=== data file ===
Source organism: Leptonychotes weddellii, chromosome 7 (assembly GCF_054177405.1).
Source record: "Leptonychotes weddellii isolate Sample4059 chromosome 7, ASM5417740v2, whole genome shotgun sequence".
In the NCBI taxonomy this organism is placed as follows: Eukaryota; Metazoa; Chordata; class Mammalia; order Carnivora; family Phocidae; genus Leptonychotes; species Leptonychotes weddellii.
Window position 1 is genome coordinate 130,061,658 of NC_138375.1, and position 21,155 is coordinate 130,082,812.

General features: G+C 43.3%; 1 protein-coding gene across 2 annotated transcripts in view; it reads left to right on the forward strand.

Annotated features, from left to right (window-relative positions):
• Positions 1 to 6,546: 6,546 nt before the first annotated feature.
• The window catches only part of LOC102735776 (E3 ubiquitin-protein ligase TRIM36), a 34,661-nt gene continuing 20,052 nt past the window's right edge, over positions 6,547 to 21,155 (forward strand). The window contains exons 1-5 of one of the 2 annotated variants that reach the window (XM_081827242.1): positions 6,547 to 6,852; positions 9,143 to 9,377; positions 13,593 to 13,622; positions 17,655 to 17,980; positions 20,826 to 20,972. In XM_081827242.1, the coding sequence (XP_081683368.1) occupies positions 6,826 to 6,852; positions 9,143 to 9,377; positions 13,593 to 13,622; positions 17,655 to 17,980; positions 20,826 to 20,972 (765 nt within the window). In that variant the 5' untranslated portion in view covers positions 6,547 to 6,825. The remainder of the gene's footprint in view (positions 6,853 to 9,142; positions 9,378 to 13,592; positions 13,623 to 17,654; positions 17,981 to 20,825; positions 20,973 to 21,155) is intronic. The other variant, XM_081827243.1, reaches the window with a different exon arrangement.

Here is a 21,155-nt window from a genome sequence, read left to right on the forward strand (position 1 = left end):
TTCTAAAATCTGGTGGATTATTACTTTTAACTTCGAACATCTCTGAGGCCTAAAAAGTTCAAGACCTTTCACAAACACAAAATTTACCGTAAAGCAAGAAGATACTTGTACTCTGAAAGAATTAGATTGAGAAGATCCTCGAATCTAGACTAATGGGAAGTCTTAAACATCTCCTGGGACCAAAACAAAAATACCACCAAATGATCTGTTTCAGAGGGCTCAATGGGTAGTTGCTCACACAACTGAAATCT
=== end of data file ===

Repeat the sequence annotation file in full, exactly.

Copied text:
Source organism: Leptonychotes weddellii, chromosome 7 (assembly GCF_054177405.1).
Source record: "Leptonychotes weddellii isolate Sample4059 chromosome 7, ASM5417740v2, whole genome shotgun sequence".
In the NCBI taxonomy this organism is placed as follows: Eukaryota; Metazoa; Chordata; class Mammalia; order Carnivora; family Phocidae; genus Leptonychotes; species Leptonychotes weddellii.
Window position 1 is genome coordinate 130,061,658 of NC_138375.1, and position 21,155 is coordinate 130,082,812.

General features: G+C 43.3%; 1 protein-coding gene across 2 annotated transcripts in view; it reads left to right on the forward strand.

Annotated features, from left to right (window-relative positions):
• Positions 1 to 6,546: 6,546 nt before the first annotated feature.
• The window catches only part of LOC102735776 (E3 ubiquitin-protein ligase TRIM36), a 34,661-nt gene continuing 20,052 nt past the window's right edge, over positions 6,547 to 21,155 (forward strand). The window contains exons 1-5 of one of the 2 annotated variants that reach the window (XM_081827242.1): positions 6,547 to 6,852; positions 9,143 to 9,377; positions 13,593 to 13,622; positions 17,655 to 17,980; positions 20,826 to 20,972. In XM_081827242.1, the coding sequence (XP_081683368.1) occupies positions 6,826 to 6,852; positions 9,143 to 9,377; positions 13,593 to 13,622; positions 17,655 to 17,980; positions 20,826 to 20,972 (765 nt within the window). In that variant the 5' untranslated portion in view covers positions 6,547 to 6,825. The remainder of the gene's footprint in view (positions 6,853 to 9,142; positions 9,378 to 13,592; positions 13,623 to 17,654; positions 17,981 to 20,825; positions 20,973 to 21,155) is intronic. The other variant, XM_081827243.1, reaches the window with a different exon arrangement.

Here is a 21,155-nt window from a genome sequence, read left to right on the forward strand (position 1 = left end):
TTCTAAAATCTGGTGGATTATTACTTTTAACTTCGAACATCTCTGAGGCCTAAAAAGTTCAAGACCTTTCACAAACACAAAATTTACCGTAAAGCAAGAAGATACTTGTACTCTGAAAGAATTAGATTGAGAAGATCCTCGAATCTAGACTAATGGGAAGTCTTAAACATCTCCTGGGACCAAAACAAAAATACCACCAAATGATCTGTTTCAGAGGGCTCAATGGGTAGTTGCTCACACAACTGAAATCT